Many healthcare providers are choosing to counteract the decrease in pill effectiveness by putting overweight and obese women on a slightly higher-dose birth control pill rather than a low-dose brand to help ensure that there are enough hormones to block ovulation.

If you find yourself in this situation, it is important to discuss all of your options and risk factors with your doctor. Since overweight women may be more likely to have cardiovascular-disease risk factors than normal-weight women, the higher-dose of oral contraception could increase these cardiovascular risks even more. For example, research has shown there to be an increased risk of venous thromboembolism (blood clots) among obese women who use birth control pills. Therefore, a doctor may wish to keep an overweight woman on a regular-dose birth control pill with the instructions to use a backup method of birth control to help maximize pregnancy protection. In this case, barrier methods like male or female condoms, the sponge, or spermicide may be uses in conjunction with the pill. Finally, if an overweight woman has decided that she no longer wishes to have any more children, a permanent form of contraception such as a tubal ligation or hysteroscopic (no-surgical) sterilization, like Essure or Adiana.

The Bottom Line

Given that there is a slight connection between higher weight and birth control pill effectiveness, it is important to discuss this with your healthcare provider. Before begin oral contraceptive use. Also, since first being prescribed the pill, if you notice that your weight has noticeably gone up (maybe, perhaps at least two dress sizes), make sure to inform your healthcare provider to make sure that this method is still the most effective and safest contraceptive option for you.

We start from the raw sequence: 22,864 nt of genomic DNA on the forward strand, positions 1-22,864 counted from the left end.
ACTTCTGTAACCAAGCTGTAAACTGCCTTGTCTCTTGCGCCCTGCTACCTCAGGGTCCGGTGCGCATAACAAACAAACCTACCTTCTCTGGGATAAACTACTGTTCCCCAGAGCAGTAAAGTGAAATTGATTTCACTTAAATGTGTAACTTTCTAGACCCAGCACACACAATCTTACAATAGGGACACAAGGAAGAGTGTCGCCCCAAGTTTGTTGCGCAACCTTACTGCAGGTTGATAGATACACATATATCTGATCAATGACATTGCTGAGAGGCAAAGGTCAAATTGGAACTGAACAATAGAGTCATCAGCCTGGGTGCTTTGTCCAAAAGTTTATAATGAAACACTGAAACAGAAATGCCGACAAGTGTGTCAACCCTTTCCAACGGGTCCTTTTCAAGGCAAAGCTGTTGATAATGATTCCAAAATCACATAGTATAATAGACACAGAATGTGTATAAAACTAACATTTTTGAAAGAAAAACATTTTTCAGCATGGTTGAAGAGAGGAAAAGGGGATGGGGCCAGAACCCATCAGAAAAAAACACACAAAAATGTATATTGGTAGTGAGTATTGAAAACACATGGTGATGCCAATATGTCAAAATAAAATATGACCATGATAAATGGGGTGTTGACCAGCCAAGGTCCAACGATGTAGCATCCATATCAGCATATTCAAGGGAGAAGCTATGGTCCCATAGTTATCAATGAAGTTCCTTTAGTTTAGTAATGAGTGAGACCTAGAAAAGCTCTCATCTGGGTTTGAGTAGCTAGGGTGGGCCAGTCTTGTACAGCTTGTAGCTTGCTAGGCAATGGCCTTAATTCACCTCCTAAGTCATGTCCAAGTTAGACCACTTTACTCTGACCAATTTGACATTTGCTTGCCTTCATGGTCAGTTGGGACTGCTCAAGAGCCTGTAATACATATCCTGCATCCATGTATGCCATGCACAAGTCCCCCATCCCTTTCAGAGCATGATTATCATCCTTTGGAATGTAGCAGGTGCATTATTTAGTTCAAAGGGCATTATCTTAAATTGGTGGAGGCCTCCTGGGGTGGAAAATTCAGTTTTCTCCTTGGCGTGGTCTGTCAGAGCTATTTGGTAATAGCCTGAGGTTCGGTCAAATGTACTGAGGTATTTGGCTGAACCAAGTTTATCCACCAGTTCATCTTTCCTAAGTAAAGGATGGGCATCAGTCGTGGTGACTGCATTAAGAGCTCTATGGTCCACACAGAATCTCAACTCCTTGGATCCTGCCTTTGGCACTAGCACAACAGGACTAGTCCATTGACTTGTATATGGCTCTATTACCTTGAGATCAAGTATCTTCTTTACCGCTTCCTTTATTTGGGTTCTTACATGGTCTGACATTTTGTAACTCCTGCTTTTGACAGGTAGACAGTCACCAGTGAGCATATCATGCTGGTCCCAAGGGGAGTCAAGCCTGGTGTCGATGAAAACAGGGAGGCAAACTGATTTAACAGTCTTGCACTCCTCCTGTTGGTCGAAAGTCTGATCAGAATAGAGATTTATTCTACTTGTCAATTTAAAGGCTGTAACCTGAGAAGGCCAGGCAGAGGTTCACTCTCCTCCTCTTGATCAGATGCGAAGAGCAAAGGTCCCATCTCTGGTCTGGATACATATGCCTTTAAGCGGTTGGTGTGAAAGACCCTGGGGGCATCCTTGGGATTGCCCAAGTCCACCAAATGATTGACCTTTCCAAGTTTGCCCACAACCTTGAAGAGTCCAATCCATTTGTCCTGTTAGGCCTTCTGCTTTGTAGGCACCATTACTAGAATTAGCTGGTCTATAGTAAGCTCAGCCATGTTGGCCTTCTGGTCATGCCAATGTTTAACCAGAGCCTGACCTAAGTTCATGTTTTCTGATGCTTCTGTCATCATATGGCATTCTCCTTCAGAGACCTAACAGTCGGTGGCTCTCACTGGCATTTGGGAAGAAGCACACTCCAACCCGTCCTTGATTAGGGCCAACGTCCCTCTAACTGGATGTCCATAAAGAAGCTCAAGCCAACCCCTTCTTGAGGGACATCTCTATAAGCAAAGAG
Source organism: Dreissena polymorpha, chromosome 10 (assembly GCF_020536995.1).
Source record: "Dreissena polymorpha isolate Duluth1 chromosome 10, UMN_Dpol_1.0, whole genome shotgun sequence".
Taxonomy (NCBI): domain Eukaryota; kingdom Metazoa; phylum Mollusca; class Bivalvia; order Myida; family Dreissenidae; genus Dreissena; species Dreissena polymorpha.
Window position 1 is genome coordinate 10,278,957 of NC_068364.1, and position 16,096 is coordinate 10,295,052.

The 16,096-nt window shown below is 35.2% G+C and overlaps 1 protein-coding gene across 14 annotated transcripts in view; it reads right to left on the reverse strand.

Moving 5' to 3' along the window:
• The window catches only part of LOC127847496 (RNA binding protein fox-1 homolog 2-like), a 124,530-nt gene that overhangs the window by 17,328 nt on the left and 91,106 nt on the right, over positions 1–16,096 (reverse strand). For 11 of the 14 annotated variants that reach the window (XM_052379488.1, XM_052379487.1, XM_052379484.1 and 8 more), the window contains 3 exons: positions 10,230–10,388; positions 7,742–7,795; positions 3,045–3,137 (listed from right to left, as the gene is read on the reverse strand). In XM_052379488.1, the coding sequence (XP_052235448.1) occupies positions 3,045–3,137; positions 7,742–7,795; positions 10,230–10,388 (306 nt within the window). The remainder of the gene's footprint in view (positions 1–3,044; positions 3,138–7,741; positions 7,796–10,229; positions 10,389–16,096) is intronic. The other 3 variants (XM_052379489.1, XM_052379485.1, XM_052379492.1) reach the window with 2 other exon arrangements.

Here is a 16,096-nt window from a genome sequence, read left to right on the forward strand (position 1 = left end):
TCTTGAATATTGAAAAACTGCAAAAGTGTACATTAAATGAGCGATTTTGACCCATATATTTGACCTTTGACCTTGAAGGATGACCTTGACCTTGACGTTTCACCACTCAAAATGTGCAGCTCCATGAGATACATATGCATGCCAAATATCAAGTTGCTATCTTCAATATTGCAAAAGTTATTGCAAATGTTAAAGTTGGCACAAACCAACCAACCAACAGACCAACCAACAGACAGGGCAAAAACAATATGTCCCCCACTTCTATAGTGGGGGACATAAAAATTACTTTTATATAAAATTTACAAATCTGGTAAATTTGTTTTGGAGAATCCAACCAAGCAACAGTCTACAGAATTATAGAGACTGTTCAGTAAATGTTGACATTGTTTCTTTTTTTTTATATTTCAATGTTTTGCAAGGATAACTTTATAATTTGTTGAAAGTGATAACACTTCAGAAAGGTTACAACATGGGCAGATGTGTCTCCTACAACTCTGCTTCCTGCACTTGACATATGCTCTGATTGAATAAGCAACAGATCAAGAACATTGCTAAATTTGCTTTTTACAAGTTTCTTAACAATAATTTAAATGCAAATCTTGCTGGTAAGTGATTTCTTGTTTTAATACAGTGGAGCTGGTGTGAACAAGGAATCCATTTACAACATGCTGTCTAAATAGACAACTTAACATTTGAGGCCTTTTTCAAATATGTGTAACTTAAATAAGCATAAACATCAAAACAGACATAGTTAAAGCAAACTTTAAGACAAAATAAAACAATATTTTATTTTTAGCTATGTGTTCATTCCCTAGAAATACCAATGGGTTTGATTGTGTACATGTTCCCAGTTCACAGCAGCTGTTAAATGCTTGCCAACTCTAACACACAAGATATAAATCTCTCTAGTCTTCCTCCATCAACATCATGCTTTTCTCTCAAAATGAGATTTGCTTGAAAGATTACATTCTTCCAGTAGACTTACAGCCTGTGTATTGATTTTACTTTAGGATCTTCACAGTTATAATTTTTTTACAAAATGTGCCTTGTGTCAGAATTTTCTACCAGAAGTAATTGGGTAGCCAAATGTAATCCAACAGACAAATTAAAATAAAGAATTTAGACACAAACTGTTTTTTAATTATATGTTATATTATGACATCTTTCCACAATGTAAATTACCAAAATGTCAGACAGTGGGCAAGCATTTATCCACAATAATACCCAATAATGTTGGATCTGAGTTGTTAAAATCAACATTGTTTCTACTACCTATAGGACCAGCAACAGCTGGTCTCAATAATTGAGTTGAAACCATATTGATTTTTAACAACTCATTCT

Sources:

Brunner Huber, LR & Toth, JL (2007). Obesity and oral contraceptive failure: Findings from the 2002 National Survey of Family Growth. American Journal of Epidemiology, 166(11), 1306-1311.

Holt et al. (2005). Body mass index, weight, and oral contraceptive failure risk. Obstetricians and Gynecology, 105(1), 46–52.

Ogden, C.L, Carroll, MD, McDowell, MA, & Flegal, KM (2007). Obesity among adults in the United States -- No statistically significant change since 2003-2004. Accessed from National Center for Health Statistics, 1/15/08.

Vessey, M (2001). Oral contraceptive failures and body weight: findings in a large cohort study. Journal of Family Planning and Reproductive Health Care, 27(2), 90-91.